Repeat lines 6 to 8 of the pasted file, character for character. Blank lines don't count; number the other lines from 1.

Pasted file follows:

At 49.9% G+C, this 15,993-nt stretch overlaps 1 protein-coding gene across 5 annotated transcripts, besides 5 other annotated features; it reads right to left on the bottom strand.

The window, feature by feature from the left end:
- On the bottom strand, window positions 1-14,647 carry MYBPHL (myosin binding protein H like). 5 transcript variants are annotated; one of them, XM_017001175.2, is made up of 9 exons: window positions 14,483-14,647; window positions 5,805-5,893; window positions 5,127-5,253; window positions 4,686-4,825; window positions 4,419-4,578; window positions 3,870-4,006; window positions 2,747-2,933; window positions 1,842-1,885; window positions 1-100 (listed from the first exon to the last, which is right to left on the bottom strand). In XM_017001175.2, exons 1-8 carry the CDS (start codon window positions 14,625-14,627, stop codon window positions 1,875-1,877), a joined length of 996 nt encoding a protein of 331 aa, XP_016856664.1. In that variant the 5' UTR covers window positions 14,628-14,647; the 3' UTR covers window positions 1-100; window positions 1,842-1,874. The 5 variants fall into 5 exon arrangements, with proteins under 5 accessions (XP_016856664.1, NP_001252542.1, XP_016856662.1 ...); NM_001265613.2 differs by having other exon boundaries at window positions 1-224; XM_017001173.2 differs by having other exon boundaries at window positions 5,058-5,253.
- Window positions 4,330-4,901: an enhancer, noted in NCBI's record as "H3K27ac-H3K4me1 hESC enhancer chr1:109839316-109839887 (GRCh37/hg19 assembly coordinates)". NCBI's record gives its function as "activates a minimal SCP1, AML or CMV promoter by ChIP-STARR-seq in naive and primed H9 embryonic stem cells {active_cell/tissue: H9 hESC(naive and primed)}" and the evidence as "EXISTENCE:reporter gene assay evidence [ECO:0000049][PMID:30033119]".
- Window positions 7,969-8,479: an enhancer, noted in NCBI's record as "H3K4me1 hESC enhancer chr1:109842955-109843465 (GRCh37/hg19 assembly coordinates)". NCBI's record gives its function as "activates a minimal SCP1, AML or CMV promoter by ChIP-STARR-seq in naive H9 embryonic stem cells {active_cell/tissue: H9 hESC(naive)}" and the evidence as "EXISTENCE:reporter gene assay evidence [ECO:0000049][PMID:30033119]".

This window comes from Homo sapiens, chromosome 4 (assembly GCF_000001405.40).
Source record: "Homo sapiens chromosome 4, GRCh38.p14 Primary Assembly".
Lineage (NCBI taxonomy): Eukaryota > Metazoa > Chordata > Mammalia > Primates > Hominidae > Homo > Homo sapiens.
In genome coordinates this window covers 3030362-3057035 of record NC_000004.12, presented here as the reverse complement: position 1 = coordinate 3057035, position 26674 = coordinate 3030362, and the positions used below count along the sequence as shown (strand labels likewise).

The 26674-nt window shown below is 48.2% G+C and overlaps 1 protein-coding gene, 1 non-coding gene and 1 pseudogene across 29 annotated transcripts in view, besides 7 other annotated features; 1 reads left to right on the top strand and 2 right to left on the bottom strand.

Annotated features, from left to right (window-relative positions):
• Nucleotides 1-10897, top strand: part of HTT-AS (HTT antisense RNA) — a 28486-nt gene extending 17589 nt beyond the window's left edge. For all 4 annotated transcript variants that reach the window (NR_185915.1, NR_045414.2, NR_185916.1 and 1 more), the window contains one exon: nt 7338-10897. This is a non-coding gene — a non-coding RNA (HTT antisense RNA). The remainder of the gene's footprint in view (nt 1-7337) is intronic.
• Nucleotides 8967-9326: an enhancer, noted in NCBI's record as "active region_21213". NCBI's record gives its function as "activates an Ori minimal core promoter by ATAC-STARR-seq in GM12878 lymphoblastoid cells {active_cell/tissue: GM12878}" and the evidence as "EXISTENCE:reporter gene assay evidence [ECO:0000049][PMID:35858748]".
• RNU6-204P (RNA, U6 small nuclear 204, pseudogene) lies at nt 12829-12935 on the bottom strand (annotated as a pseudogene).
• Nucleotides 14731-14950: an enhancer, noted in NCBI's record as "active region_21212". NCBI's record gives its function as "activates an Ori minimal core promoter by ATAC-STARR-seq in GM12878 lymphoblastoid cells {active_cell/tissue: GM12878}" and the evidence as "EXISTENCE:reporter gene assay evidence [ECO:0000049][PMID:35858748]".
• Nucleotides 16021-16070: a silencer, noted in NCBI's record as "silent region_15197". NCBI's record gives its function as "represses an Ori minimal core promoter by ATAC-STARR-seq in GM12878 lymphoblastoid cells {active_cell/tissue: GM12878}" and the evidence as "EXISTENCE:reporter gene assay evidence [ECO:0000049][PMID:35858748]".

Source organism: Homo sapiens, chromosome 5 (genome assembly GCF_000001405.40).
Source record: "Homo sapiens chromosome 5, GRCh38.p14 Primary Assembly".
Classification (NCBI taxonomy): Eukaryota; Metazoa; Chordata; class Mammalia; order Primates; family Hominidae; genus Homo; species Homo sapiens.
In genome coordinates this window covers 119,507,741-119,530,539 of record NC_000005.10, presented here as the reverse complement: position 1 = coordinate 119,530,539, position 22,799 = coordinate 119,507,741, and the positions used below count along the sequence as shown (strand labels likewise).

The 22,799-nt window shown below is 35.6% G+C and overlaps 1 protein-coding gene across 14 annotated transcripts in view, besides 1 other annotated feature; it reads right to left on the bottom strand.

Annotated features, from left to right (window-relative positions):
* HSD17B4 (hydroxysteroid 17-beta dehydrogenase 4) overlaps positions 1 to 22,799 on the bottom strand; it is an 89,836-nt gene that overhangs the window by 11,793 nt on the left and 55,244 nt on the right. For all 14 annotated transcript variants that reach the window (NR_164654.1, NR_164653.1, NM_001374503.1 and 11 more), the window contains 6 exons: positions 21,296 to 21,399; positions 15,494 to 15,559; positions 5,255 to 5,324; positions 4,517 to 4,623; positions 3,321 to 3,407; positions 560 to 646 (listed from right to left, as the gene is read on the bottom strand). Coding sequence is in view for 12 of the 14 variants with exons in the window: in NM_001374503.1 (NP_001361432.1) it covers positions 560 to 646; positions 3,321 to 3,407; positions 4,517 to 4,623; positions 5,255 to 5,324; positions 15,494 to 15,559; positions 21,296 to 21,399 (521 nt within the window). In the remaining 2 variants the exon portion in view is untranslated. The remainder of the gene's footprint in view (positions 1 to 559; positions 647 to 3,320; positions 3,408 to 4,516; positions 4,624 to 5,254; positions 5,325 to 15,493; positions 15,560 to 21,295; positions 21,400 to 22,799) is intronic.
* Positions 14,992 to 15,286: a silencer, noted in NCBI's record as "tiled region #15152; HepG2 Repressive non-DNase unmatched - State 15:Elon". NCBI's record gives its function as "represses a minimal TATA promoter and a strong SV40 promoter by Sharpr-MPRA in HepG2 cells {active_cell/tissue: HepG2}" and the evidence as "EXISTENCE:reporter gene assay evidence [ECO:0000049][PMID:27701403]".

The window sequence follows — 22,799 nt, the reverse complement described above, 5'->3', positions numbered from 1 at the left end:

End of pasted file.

This window comes from Homo sapiens, chromosome 4 (assembly GCF_000001405.40).
Source record: "Homo sapiens chromosome 4, GRCh38.p14 Primary Assembly".
Lineage (NCBI taxonomy): Eukaryota > Metazoa > Chordata > Mammalia > Primates > Hominidae > Homo > Homo sapiens.